Report: Parkland School Officials Bungled Shooter Nikolas Cruz’s Request for Special Services

Nikolas Cruz appears in court for a status hearing before Broward Circuit Judge Elizabeth Scherer on Monday, Feb. 19, 2018. Cruz is facing 17 charges of premeditated murder in the mass shooting at Marjory Stoneman Douglas High School in Parkland, Fla. (Mike Stocker/Sun Sentinel/TNS via Getty Images)
Mike Stocker/Sun Sentinel/TNS via Getty Images

Confessed Parkland, Florida, school shooter Nikolas Cruz was identified as a “disabled” student, but school officials botched his request for special services in the year leading up to the shooting massacre at Marjory Stoneman Douglas High School, according to a report a judge ordered to be released to the public.

Broward County Circuit Judge Elizabeth Scherer ordered that a consultant’s report, commissioned by the Broward school district, be released to the public with about two-thirds of the content blacked out to protect Cruz’s privacy rights, reports the Sun Sentinel. School officials’ attempt to conceal the blacked-out text, however, failed, and information about the shooter’s school history was subsequently easily accessed.

The Sentinel writes:

Without directly criticizing the schools, the consultant, the Collaborative Educational Network of Tallahassee, recommended that the district reconsider how cases like Cruz’s are handled. The recommendations suggest that Cruz could have been offered more help in his final two years in high school, leading up to the Feb. 14 shooting.

The consultant found that the district largely followed the laws, providing special education to the shooter starting when he was 3 years old and had already been kicked out of day care. But “two specific instances were identified,” the report says, where school officials did not follow the requirements of Florida statute or federal laws governing students with disabilities.

The report notes that Broward school officials did not accurately state Cruz’s options when he was about to be removed from Marjory Stoneman Douglas High School – where he ultimately killed 17 people. The inaccuracies reportedly led Cruz to ultimately reject special education services in a therapeutic environment when, at 18, he signed a form stating he would give up special services to remain a regular student at Douglas.

Secondly, the school district “did not follow through” when Cruz requested to return to the Cross Creek therapeutic school for disabled students, the report states.

Both factors, in part, led Cruz to miss out on special services, such as counseling, in the year leading up to the shooting massacre on February 14.

“By all reports the placement at Cross Creek was effective,” the report states. Cruz would have likely remained at Cross Creek had the district not moved him to a regular “mainstream” education setting at Marjory Stoneman Douglas High School.

The school district also decided to discontinue Cruz’s behavior intervention plan because his “target behaviors were no longer in evidence and the plan was no longer needed.”

Cruz became a full-time student at Douglas in January 2016. Three weeks later, however, the Broward Sheriff’s Office received a tip that Cruz posted on Instagram his intention to shoot up the school.

Nevertheless, the consultant’s report states, “Based on the available evidence, the student’s transition to the less restrictive environment of a traditional school campus was appropriate.”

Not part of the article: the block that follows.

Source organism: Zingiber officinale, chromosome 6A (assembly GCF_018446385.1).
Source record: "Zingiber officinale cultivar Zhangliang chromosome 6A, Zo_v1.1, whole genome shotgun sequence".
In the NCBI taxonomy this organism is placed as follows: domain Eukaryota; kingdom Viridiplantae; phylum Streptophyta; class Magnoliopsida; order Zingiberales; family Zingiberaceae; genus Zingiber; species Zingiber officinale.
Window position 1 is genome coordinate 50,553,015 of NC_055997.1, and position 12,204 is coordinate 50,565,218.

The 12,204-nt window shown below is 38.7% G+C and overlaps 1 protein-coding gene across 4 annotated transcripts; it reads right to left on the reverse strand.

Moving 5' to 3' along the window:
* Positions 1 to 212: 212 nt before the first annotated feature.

Broward Superintendent Robert Runcie said his officials did not intend to post the report with the redacted portions accessible.

“I didn’t even know that was possible,” he told the Sentinel but asserted that the details mistakenly revealed about Cruz’s lack of therapeutic services do not change the conclusions about the shooting.

“Nobody ever said this was an average child,” Runcie said of Cruz. “The district was the one — out of all the agencies — that was providing some level of service to the child.”

The consultant’s report describes Cruz as a young person with “clinically significant levels of hyperactivity, aggression, anxiety, and depression behaviors and feelings at school.”

The Sentinel adds:

In the past, Runcie said that when Cruz turned 18 and rejected special education placement, the district could no longer provide him with the services given to students with emotional and behavioral disabilities. But the consultant’s report reveals for the first time that Cruz himself requested to return to special education, and his request went nowhere.

Runcie, who brought the PROMISE program, a social justice program aimed at eliminating the “school-to-prison pipeline,” to Broward County, said the consultant’s report largely reveals that the district’s “systems are appropriate” and that his officials were intent on providing “an education and ongoing, changing behavioral care for Cruz throughout his time in the Broward school system.”

Cruz’s attorneys, however, have painted the confessed shooter as an individual with severe and complex psychological problems. They claim the consultant’s report is a “whitewash” of the school district’s errors.

It was revealed in May that Broward officials were confirming that Cruz had been assigned to the PROMISE program in middle school after both Runcie and the Broward Sheriff’s Office said he did not attend the program “while in high school.”

Additionally, Tracy Clark, a spokeswoman for Runcie, said, “It does not appear that Cruz completed the recommended three-day assignment/placement,” but she added that she did not want to “speculate” as to why he did not.

Cruz had been referred to a PROMISE alternative school facility after vandalizing a school bathroom but failed to complete his placement there.

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